Using Computers to Learn and Preserve Indigenous Languages

Harold Schiffman haroldfs at
Thu Feb 5 17:00:27 UTC 2009

 Forwarded From: edling at

Using Computers to Learn and Preserve Indigenous Languages

Mary Hermes, a Dakotah woman and University of Minnesota professor
with years of experience in education, and her husband Kevin Roach, an
Ojibwe artist with expertise in both tribal art and computer graphics,
wanted give their children the gift of being raised in their tribal
language during their young years. They helped found Waadookodaading
School, an Ojibwe immersion school, on the reservation where they
live. Over time, however, Mary and Kevin came to feel that immersion
schools were not reaching enough people. Ojibwe learners and teachers
needed more strategies for revitalization in addition to immersion
schools. Ojibwe is the third most widely taught indigenous language in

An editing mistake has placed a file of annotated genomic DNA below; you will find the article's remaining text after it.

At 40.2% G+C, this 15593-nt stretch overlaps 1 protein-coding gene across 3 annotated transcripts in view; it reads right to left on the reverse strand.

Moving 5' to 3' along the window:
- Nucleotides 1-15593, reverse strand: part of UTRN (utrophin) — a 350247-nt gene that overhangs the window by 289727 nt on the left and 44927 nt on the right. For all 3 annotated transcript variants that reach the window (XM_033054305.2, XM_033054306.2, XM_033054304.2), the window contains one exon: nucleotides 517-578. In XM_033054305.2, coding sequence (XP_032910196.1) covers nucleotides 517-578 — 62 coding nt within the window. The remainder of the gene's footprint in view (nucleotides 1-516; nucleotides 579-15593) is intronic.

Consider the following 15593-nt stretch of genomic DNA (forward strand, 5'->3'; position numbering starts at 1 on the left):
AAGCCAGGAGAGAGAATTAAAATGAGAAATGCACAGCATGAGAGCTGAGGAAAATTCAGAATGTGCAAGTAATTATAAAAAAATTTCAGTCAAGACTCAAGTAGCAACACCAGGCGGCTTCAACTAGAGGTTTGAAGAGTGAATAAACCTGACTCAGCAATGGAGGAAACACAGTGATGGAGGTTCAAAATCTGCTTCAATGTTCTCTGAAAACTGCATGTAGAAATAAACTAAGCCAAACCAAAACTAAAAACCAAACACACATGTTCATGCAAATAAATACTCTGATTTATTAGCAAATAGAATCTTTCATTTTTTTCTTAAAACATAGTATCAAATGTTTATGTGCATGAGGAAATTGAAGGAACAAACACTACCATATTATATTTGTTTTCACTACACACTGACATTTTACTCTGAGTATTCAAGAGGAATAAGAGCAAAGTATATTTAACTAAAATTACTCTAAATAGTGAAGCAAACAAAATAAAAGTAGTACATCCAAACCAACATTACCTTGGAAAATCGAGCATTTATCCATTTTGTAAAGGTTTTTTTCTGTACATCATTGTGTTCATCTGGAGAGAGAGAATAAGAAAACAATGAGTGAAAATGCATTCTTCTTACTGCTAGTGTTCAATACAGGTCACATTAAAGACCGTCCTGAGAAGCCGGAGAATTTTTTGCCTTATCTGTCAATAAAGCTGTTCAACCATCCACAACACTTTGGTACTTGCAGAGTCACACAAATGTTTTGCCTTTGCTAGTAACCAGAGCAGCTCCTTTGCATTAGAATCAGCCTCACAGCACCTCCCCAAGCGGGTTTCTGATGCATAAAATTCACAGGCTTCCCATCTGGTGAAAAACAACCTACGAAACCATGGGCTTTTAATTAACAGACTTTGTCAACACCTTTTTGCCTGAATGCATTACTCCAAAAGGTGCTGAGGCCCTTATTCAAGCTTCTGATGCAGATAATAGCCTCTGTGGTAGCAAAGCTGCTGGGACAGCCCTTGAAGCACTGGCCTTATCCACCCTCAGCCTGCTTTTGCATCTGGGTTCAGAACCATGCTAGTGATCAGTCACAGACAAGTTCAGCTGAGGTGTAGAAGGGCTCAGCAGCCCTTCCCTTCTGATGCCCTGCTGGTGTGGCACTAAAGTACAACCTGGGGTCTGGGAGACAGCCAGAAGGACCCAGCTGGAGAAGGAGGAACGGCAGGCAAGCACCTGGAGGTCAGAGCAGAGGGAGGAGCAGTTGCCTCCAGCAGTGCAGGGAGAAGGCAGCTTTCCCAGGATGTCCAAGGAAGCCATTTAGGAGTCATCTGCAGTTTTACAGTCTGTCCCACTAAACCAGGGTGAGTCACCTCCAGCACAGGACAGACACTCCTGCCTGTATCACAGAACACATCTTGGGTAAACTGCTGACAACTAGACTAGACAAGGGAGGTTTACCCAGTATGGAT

North America after Navajo and Cherokee. Yet, the lack of fluent
Ojibwe teachers and teaching materials, as well as the physical
separation of Ojibwe people across multiple reservations in the U.S.
and Canada, has stymied people's efforts to learn and preserve their
language. They felt that people n!
 eeded effective curriculum materials and opportunities to learn and
practice their language outside of schools.

Full story:


 Harold F. Schiffman

Professor Emeritus of
 Dravidian Linguistics and Culture
Dept. of South Asia Studies
University of Pennsylvania
Philadelphia, PA 19104-6305

Phone:  (215) 898-7475
Fax:  (215) 573-2138

Email:  haroldfs at


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